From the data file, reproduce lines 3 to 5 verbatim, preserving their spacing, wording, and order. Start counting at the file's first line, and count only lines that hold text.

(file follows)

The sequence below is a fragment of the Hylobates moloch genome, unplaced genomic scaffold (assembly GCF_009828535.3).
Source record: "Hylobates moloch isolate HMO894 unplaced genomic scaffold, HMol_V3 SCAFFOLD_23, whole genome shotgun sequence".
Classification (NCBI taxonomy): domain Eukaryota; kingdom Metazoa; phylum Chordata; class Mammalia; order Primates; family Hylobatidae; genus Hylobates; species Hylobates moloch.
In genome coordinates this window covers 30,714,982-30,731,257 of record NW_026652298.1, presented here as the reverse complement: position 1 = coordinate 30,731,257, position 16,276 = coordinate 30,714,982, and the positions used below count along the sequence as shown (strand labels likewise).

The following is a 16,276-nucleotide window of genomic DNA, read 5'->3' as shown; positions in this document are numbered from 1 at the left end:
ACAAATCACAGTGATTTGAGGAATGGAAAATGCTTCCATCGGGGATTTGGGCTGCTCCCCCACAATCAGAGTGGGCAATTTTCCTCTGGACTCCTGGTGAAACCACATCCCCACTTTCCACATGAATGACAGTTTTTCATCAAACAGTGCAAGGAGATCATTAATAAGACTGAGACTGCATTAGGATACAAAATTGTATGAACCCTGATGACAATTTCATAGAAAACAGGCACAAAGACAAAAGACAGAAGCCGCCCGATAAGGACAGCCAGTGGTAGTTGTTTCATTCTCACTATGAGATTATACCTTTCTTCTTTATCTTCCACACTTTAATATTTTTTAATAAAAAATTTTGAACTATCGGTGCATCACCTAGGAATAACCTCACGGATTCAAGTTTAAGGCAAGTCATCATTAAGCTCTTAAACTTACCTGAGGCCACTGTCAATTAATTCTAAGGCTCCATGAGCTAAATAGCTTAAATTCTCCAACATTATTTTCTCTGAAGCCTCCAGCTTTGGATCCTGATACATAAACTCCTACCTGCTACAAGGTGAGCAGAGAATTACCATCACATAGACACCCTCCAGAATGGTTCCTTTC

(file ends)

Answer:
Classification (NCBI taxonomy): domain Eukaryota; kingdom Metazoa; phylum Chordata; class Mammalia; order Primates; family Hylobatidae; genus Hylobates; species Hylobates moloch.
In genome coordinates this window covers 30,714,982-30,731,257 of record NW_026652298.1, presented here as the reverse complement: position 1 = coordinate 30,731,257, position 16,276 = coordinate 30,714,982, and the positions used below count along the sequence as shown (strand labels likewise).

The following is a 16,276-nucleotide window of genomic DNA, read 5'->3' as shown; positions in this document are numbered from 1 at the left end: